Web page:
9 9 ethnically-different students were reinforced rather than reconstructed as a result of multicultural awareness (Haberman & Post, 1992; Smith & Smith, 2007; Spooner- Layne et al., 2007). Culture Shock Although racial identity development theory has served as the major framework for understanding teachers attitudes and beliefs about students from a different race and culture than their own (Carter & Goodwin, 1994; Cross et al., 1991; Tatum, 1992), other theories may be needed to help understand how these attitudes change across time and space. Some educational researchers have used the culture shock theory as a framework for understanding new teachers changing perceptions of self, urban school culture, and urban students personalities (Kron & Faber, 1973; McClean, 2006; Spooner-Lane et al., 2007). In many respects, alternative-teacher certification candidates are likely to undergo culture shock, like any person who enters a new culture for the first time. In racially diverse settings, racial biases and social prejudices may play a catalytic role in teachers culture shock progression, especially when they are dealing with students from a different background than their own (Kron & Faber, 1973). According to Kalervo Oberg (1960), culture shock is solved in four phases: the honeymoon phase (also known as Euphoria), the rejection phase (also known as the crisis stage), the regression phase (known as early recovery, in positive cases), and the (full) recovery phase, which is achieved when affected individuals begin to recognize and interpret subtle social cues, adapt, and eventually become bicultural as they accept and appreciate the unique qualities of a new culture (McClean, 2006, n.p.). Majority teachers may be said to have achieved this stage once they outgrow their negative perceptions and learn to see the positive side of urban students: Assumptions A review of multicultural education research on teacher education provides important information on in-service and pre-service majority teachers beliefs concerning educating urban children, especially minority students of color. The following assumptions reflect researchers inferences about some of the dispositions that these teachers hold towards themselves and the students. Pre-service majority student teachers are fairly naïve and have stereotypical beliefs about urban children, such as believing that urban children bring attitudes that interfere with education (Sleeter, 2001, p. 95); Majority pre- and in-service educators may perceive themselves as having led a fairly privileged life, with a father who worked and a mother who stayed home and took care of the children (Ramsey, 2004); Many majority pre-service and in-service teachers are ambivalent about their ability to teach African-American children (Sleeter, 2001); Some majority pre- and in-service teachers claim to have grown up in households where education was valued and parents supported involvement in extra-curricular activities ranging from sports to music (Ramsey, 2004);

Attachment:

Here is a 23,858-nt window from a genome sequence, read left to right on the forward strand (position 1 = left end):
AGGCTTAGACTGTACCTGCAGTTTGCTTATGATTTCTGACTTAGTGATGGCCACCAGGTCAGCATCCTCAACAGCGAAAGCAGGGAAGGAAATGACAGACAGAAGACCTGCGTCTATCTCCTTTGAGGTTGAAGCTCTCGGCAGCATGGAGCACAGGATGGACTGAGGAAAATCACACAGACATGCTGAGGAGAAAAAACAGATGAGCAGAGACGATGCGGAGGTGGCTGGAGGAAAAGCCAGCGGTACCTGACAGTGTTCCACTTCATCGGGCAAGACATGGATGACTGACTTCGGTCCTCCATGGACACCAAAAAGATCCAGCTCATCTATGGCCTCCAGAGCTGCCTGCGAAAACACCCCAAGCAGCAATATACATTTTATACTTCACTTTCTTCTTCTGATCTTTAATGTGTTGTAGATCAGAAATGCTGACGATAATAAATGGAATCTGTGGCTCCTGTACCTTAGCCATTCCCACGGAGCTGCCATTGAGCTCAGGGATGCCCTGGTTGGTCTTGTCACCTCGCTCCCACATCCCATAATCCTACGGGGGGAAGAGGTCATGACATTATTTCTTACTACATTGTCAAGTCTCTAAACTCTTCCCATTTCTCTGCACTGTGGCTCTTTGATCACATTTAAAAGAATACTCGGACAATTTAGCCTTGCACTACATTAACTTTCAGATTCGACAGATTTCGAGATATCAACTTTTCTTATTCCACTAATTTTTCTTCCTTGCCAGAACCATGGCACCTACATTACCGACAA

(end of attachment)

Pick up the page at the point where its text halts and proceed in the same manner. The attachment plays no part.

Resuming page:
10 10 Many teachers joining the profession, in addition to being predominantly majority, female, monolingual, and middle class, exhibit parochial attitudes and articulate a preference for teaching children like themselves in environments with which they are familiar (Goodwin, 2002); and Majority teachers often deny racial issues and differences all together, or they cast all of their students of color as immigrants (Ng, 2003). What transpires in the above assertions is the likelihood that majority teacher candidates come from a different racial and cultural background than most urban students. As a result, multicultural education advocates believe that it is critical for these teachers to become sensitized to the cultural experiences of urban youth, which influence their approach to literacy and learning. Delpit (1987) argues that minority people of color are likely to hold non-monolithic perceptions of education, as their social position is determined by the racial, political, and historical contexts in which they live. The Study A small-scale qualitative study was conducted on nine in-service and preservice teaching fellows purposefully selected (see below for details) from a cohort of twenty teaching fellows who were enrolled in an education course in summer Interviews and reader-response prompts to teacher autobiographies were used to investigate the perceptions that the majority teacher candidates both in- and preservice being trained to work in urban secondary schools have of urban students and their academic abilities. Given the small sample of participants and the qualitative nature of the study, the findings are by no means intended to be generalized on all majority alternate-route certification candidates. Rather, the study makes a modest contribution to the critical debate concerning the recruitment, training and retention of teachers in high need urban school settings. Research questions The study focuses on four major questions seeking to understand the evolution of majority pre-service and in-service teacher candidates newly recruited to serve urban adolescents: 1. What prior knowledge shapes majority pre-service and in-service teacher candidates perceptions of urban students and their abilities? 2. How do in-service and pre-service majority teachers respond to the educational and teaching experiences of reflective urban educators from various ethnic backgrounds? 3. How receptive are in-service and pre-service majority teachers to the teaching philosophies that experienced teachers from across cultures have constructed for understanding and engaging urban youths? 4. To what extent do in-service and pre-service majority teachers recognize the importance of the use of autobiography as a tool to identify their own inherent biases?